When is the best time to start weaning?
With thanks to Sarah Almond-Bushell, MPhil, BSc (Hons) RD, MBDA, Registered Dietitian & Children’s Nutritionist
I’m sure you will have heard 6 months but actually that’s only half the story. Because each and every baby is different, they all develop at their own rate and so 6 months is only the ‘average’ age to start weaning. The actual guideline says ‘around’ 6 months.
What you need to look out for are three signs of being developmentally ready. Once all three are there, you know your baby is ready for solid food. For most babies this coincides with their 6 month ‘birthday’.
The three signs to look out for are:
- A steady base – this means they can sit up well and hold their head steady.
- Have good hand eye coordination. This means that they can bring toys up to their mouths to explore.
- The absence of the tongue thrust reflex. This is when their tongue doesn’t stick out when they bring a toy to their mouths.
My baby is showing all the signs and she’s only 4 months, should I start?
You can if you want to, however when you say 4 months she must be more than 17 weeks old. Research has shown that weaning before 17 weeks of age can cause a host of medical problems and shouldn’t happen.
But what if you get to 6 months and they still aren’t showing the three signs of readiness? Well this is where you might want to have a chat with your health professional. Because the nutritional stores your baby was born with will have run out, we nearly always advise you to start weaning anyway. This is because breast milk and formula alone are no longer nutritionally sufficient.
You’ll need to start with smooth purees and shouldn’t attempt baby led weaning as you really need those three developmental milestones to have been reached for non pureed foods as they present a choking hazard.
What happens if you start weaning before they are developmentally ready?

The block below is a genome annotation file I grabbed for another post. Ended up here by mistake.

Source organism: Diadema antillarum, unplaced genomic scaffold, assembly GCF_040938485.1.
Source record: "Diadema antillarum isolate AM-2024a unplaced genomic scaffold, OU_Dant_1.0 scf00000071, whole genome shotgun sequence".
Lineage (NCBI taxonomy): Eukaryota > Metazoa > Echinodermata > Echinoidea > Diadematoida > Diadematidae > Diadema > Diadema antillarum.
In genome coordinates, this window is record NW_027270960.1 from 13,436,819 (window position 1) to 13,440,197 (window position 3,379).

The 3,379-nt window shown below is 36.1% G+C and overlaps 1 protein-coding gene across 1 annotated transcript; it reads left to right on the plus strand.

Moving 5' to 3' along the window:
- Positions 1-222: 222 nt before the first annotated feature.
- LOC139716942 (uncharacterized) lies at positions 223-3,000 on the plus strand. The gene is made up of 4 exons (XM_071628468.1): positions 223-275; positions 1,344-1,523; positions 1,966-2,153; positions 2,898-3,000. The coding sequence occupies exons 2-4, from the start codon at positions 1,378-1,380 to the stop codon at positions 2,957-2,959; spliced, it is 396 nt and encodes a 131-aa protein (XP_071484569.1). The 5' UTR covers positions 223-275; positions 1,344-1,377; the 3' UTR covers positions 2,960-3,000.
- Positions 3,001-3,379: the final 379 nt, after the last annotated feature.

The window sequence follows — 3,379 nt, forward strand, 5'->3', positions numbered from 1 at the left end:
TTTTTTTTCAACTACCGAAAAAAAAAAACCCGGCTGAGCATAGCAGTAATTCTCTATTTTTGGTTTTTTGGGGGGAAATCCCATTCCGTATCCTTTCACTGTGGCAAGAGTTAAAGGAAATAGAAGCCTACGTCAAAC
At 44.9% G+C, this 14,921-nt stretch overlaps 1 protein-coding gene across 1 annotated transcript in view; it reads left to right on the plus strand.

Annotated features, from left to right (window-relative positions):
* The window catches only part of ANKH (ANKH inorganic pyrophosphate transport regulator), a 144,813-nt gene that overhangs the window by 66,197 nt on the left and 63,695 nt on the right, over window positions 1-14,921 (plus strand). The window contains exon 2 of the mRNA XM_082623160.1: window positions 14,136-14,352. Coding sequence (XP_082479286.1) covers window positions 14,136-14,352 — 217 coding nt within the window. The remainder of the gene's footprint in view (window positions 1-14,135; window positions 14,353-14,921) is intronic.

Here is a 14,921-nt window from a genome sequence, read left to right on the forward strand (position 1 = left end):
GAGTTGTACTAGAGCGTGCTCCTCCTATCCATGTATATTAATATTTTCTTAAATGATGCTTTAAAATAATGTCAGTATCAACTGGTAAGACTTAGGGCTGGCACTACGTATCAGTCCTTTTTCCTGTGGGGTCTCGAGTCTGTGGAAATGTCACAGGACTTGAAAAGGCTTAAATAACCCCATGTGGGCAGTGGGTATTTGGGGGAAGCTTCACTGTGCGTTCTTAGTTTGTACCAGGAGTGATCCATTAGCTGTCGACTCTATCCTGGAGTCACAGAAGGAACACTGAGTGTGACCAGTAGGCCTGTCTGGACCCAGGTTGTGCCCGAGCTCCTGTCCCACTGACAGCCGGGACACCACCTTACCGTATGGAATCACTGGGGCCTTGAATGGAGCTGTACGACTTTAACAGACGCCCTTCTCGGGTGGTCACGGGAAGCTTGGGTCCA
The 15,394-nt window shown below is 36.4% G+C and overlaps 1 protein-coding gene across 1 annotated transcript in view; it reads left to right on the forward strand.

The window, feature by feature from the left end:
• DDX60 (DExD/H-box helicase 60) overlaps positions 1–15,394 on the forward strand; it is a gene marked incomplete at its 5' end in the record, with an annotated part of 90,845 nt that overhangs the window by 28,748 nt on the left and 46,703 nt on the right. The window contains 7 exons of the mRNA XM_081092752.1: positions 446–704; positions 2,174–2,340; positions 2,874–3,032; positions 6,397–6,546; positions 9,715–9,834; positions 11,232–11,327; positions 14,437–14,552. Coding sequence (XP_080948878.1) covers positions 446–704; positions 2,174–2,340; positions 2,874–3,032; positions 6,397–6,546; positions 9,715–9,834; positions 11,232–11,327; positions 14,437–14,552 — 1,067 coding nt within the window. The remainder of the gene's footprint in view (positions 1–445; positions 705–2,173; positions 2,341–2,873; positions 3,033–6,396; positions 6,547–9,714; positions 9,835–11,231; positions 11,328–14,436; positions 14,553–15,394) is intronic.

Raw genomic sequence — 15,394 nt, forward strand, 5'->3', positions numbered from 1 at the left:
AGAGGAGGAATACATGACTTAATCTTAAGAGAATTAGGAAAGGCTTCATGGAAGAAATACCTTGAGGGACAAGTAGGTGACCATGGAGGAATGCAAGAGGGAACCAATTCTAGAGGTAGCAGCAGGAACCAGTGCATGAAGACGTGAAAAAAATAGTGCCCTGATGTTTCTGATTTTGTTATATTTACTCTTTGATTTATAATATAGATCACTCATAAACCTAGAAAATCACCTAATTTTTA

Your baby will likely push most of the food back out if their tongue thrust reflex is still there, or she might struggle to grab foods and bring them towards her mouth if she hasn’t yet mastered hand-eye coordination. They may seem uninterested in weaning, or they might get frustrated and cry. It’s not a problem, and it’s quite OK to stop and come back to it in a few weeks time.
I had this exact situation with my daughter. We were advised to start weaning at 17 weeks due to faltering growth caused by severe eczema and reflux. She clearly wasn’t ready, she couldn’t move the food round her mouth, her tongue kept pushing the spoon away and she got frightfully upset. We just stopped and came back to it at 26 weeks, and even then she still wasn’t 100% ready.
I have a handy checklist that contains three single activities you can do with your baby at home to see if they are developmentally ready. If you’d like a copy delivered directly to your inbox, here’s the link: https://the-childrens-nutritionist.ck.page/ready-for-weaning
Sarah is a NHS Registered Dietitian & Children’s Nutritionist with over 20 years of experience. She advises on weaning babies, managing toddler fussy eating and help parents improve their children’s diets whether they have food allergies, constipation, weight issues, or just want to be healthier. She often writes for Mother & Baby or The Guardian or Made for Mums, and is an expert consultant for many baby feeding brands and nurseries.
You can sign up for a free Weaning Week workshop with Sarah on Wednesday 6th May here
Disclaimer: The views and advice given in this article are those of the guest writer and do not necessarily reflect the opinions of Weaning Week or any other organisations represented on this platform